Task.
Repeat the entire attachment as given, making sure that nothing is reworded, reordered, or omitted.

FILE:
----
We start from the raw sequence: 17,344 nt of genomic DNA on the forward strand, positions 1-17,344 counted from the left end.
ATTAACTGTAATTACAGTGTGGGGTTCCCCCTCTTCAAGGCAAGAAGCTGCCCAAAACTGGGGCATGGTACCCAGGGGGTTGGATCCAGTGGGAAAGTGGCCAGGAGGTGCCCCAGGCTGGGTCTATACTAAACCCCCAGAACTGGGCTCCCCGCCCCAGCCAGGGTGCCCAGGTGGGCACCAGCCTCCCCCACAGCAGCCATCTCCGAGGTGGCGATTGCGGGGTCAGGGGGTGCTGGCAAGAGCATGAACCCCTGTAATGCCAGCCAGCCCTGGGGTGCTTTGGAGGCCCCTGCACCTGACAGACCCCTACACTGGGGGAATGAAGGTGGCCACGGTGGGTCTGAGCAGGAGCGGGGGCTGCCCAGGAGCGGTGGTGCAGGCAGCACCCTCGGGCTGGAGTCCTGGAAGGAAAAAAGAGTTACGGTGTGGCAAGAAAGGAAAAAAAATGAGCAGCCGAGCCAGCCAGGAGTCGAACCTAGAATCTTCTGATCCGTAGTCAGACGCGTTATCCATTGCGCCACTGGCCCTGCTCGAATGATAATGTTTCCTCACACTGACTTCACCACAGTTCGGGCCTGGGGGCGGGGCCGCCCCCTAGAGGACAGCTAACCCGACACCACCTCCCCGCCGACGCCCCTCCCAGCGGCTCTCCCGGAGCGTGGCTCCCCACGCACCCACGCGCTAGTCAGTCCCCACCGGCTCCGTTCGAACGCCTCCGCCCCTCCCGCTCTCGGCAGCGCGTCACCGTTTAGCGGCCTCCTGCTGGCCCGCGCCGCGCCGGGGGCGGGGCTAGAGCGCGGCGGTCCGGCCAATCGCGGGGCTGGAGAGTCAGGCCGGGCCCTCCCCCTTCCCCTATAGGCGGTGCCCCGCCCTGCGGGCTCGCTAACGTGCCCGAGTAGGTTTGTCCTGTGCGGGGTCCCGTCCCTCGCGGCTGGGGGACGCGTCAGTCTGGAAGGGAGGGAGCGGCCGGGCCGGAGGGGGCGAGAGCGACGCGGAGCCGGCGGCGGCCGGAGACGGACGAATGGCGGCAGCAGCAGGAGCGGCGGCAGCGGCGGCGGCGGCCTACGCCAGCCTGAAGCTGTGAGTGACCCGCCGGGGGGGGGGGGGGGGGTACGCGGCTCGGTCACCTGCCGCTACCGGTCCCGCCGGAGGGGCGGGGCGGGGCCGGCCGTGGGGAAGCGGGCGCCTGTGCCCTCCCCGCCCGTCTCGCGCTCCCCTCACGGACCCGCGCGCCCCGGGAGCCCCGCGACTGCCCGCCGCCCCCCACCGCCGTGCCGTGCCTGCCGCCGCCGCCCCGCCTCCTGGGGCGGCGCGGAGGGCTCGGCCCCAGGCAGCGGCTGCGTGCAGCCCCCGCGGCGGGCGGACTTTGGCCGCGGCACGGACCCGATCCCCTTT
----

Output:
We start from the raw sequence: 17,344 nt of genomic DNA on the forward strand, positions 1-17,344 counted from the left end.
ATTAACTGTAATTACAGTGTGGGGTTCCCCCTCTTCAAGGCAAGAAGCTGCCCAAAACTGGGGCATGGTACCCAGGGGGTTGGATCCAGTGGGAAAGTGGCCAGGAGGTGCCCCAGGCTGGGTCTATACTAAACCCCCAGAACTGGGCTCCCCGCCCCAGCCAGGGTGCCCAGGTGGGCACCAGCCTCCCCCACAGCAGCCATCTCCGAGGTGGCGATTGCGGGGTCAGGGGGTGCTGGCAAGAGCATGAACCCCTGTAATGCCAGCCAGCCCTGGGGTGCTTTGGAGGCCCCTGCACCTGACAGACCCCTACACTGGGGGAATGAAGGTGGCCACGGTGGGTCTGAGCAGGAGCGGGGGCTGCCCAGGAGCGGTGGTGCAGGCAGCACCCTCGGGCTGGAGTCCTGGAAGGAAAAAAGAGTTACGGTGTGGCAAGAAAGGAAAAAAAATGAGCAGCCGAGCCAGCCAGGAGTCGAACCTAGAATCTTCTGATCCGTAGTCAGACGCGTTATCCATTGCGCCACTGGCCCTGCTCGAATGATAATGTTTCCTCACACTGACTTCACCACAGTTCGGGCCTGGGGGCGGGGCCGCCCCCTAGAGGACAGCTAACCCGACACCACCTCCCCGCCGACGCCCCTCCCAGCGGCTCTCCCGGAGCGTGGCTCCCCACGCACCCACGCGCTAGTCAGTCCCCACCGGCTCCGTTCGAACGCCTCCGCCCCTCCCGCTCTCGGCAGCGCGTCACCGTTTAGCGGCCTCCTGCTGGCCCGCGCCGCGCCGGGGGCGGGGCTAGAGCGCGGCGGTCCGGCCAATCGCGGGGCTGGAGAGTCAGGCCGGGCCCTCCCCCTTCCCCTATAGGCGGTGCCCCGCCCTGCGGGCTCGCTAACGTGCCCGAGTAGGTTTGTCCTGTGCGGGGTCCCGTCCCTCGCGGCTGGGGGACGCGTCAGTCTGGAAGGGAGGGAGCGGCCGGGCCGGAGGGGGCGAGAGCGACGCGGAGCCGGCGGCGGCCGGAGACGGACGAATGGCGGCAGCAGCAGGAGCGGCGGCAGCGGCGGCGGCGGCCTACGCCAGCCTGAAGCTGTGAGTGACCCGCCGGGGGGGGGGGGGGGGGTACGCGGCTCGGTCACCTGCCGCTACCGGTCCCGCCGGAGGGGCGGGGCGGGGCCGGCCGTGGGGAAGCGGGCGCCTGTGCCCTCCCCGCCCGTCTCGCGCTCCCCTCACGGACCCGCGCGCCCCGGGAGCCCCGCGACTGCCCGCCGCCCCCCACCGCCGTGCCGTGCCTGCCGCCGCCGCCCCGCCTCCTGGGGCGGCGCGGAGGGCTCGGCCCCAGGCAGCGGCTGCGTGCAGCCCCCGCGGCGGGCGGACTTTGGCCGCGGCACGGACCCGATCCCCTTT